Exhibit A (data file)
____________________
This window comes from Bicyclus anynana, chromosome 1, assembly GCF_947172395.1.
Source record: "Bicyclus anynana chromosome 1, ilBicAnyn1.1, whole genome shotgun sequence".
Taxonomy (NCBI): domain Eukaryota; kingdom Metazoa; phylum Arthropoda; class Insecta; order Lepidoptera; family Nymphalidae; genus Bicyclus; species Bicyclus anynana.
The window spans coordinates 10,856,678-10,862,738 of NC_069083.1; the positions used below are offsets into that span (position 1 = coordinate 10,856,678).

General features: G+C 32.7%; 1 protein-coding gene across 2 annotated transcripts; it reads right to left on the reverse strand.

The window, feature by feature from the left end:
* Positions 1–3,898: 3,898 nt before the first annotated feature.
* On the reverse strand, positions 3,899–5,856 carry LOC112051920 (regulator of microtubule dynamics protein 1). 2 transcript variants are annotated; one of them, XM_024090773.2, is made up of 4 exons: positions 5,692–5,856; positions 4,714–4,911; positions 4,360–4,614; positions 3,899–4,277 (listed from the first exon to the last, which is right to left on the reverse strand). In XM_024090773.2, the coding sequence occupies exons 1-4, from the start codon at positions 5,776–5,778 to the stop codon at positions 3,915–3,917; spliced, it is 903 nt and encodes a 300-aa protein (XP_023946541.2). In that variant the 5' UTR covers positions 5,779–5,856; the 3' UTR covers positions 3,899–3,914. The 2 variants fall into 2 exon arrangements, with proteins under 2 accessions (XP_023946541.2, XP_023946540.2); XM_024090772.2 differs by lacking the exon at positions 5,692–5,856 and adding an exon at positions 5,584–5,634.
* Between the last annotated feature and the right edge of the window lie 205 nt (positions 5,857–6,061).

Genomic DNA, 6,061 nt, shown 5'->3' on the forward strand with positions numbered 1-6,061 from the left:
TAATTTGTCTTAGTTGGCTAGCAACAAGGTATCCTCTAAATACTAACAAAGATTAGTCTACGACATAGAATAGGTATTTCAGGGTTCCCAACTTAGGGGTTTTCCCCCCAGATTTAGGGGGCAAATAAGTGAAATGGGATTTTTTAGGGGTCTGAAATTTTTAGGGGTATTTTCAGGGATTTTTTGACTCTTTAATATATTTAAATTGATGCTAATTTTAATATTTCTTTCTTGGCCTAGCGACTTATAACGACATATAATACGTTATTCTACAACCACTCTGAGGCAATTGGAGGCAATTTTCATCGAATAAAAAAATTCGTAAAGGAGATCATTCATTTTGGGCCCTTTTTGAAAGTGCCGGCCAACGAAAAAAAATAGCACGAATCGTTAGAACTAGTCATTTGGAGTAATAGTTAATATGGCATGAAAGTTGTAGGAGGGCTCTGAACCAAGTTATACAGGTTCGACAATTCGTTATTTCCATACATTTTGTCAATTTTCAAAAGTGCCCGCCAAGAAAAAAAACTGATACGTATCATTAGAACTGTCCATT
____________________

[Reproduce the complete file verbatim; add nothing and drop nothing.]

This window comes from Bicyclus anynana, chromosome 1, assembly GCF_947172395.1.
Source record: "Bicyclus anynana chromosome 1, ilBicAnyn1.1, whole genome shotgun sequence".
Taxonomy (NCBI): domain Eukaryota; kingdom Metazoa; phylum Arthropoda; class Insecta; order Lepidoptera; family Nymphalidae; genus Bicyclus; species Bicyclus anynana.
The window spans coordinates 10,856,678-10,862,738 of NC_069083.1; the positions used below are offsets into that span (position 1 = coordinate 10,856,678).

General features: G+C 32.7%; 1 protein-coding gene across 2 annotated transcripts; it reads right to left on the reverse strand.

The window, feature by feature from the left end:
* Positions 1–3,898: 3,898 nt before the first annotated feature.
* On the reverse strand, positions 3,899–5,856 carry LOC112051920 (regulator of microtubule dynamics protein 1). 2 transcript variants are annotated; one of them, XM_024090773.2, is made up of 4 exons: positions 5,692–5,856; positions 4,714–4,911; positions 4,360–4,614; positions 3,899–4,277 (listed from the first exon to the last, which is right to left on the reverse strand). In XM_024090773.2, the coding sequence occupies exons 1-4, from the start codon at positions 5,776–5,778 to the stop codon at positions 3,915–3,917; spliced, it is 903 nt and encodes a 300-aa protein (XP_023946541.2). In that variant the 5' UTR covers positions 5,779–5,856; the 3' UTR covers positions 3,899–3,914. The 2 variants fall into 2 exon arrangements, with proteins under 2 accessions (XP_023946541.2, XP_023946540.2); XM_024090772.2 differs by lacking the exon at positions 5,692–5,856 and adding an exon at positions 5,584–5,634.
* Between the last annotated feature and the right edge of the window lie 205 nt (positions 5,857–6,061).

Genomic DNA, 6,061 nt, shown 5'->3' on the forward strand with positions numbered 1-6,061 from the left:
TAATTTGTCTTAGTTGGCTAGCAACAAGGTATCCTCTAAATACTAACAAAGATTAGTCTACGACATAGAATAGGTATTTCAGGGTTCCCAACTTAGGGGTTTTCCCCCCAGATTTAGGGGGCAAATAAGTGAAATGGGATTTTTTAGGGGTCTGAAATTTTTAGGGGTATTTTCAGGGATTTTTTGACTCTTTAATATATTTAAATTGATGCTAATTTTAATATTTCTTTCTTGGCCTAGCGACTTATAACGACATATAATACGTTATTCTACAACCACTCTGAGGCAATTGGAGGCAATTTTCATCGAATAAAAAAATTCGTAAAGGAGATCATTCATTTTGGGCCCTTTTTGAAAGTGCCGGCCAACGAAAAAAAATAGCACGAATCGTTAGAACTAGTCATTTGGAGTAATAGTTAATATGGCATGAAAGTTGTAGGAGGGCTCTGAACCAAGTTATACAGGTTCGACAATTCGTTATTTCCATACATTTTGTCAATTTTCAAAAGTGCCCGCCAAGAAAAAAAACTGATACGTATCATTAGAACTGTCCATT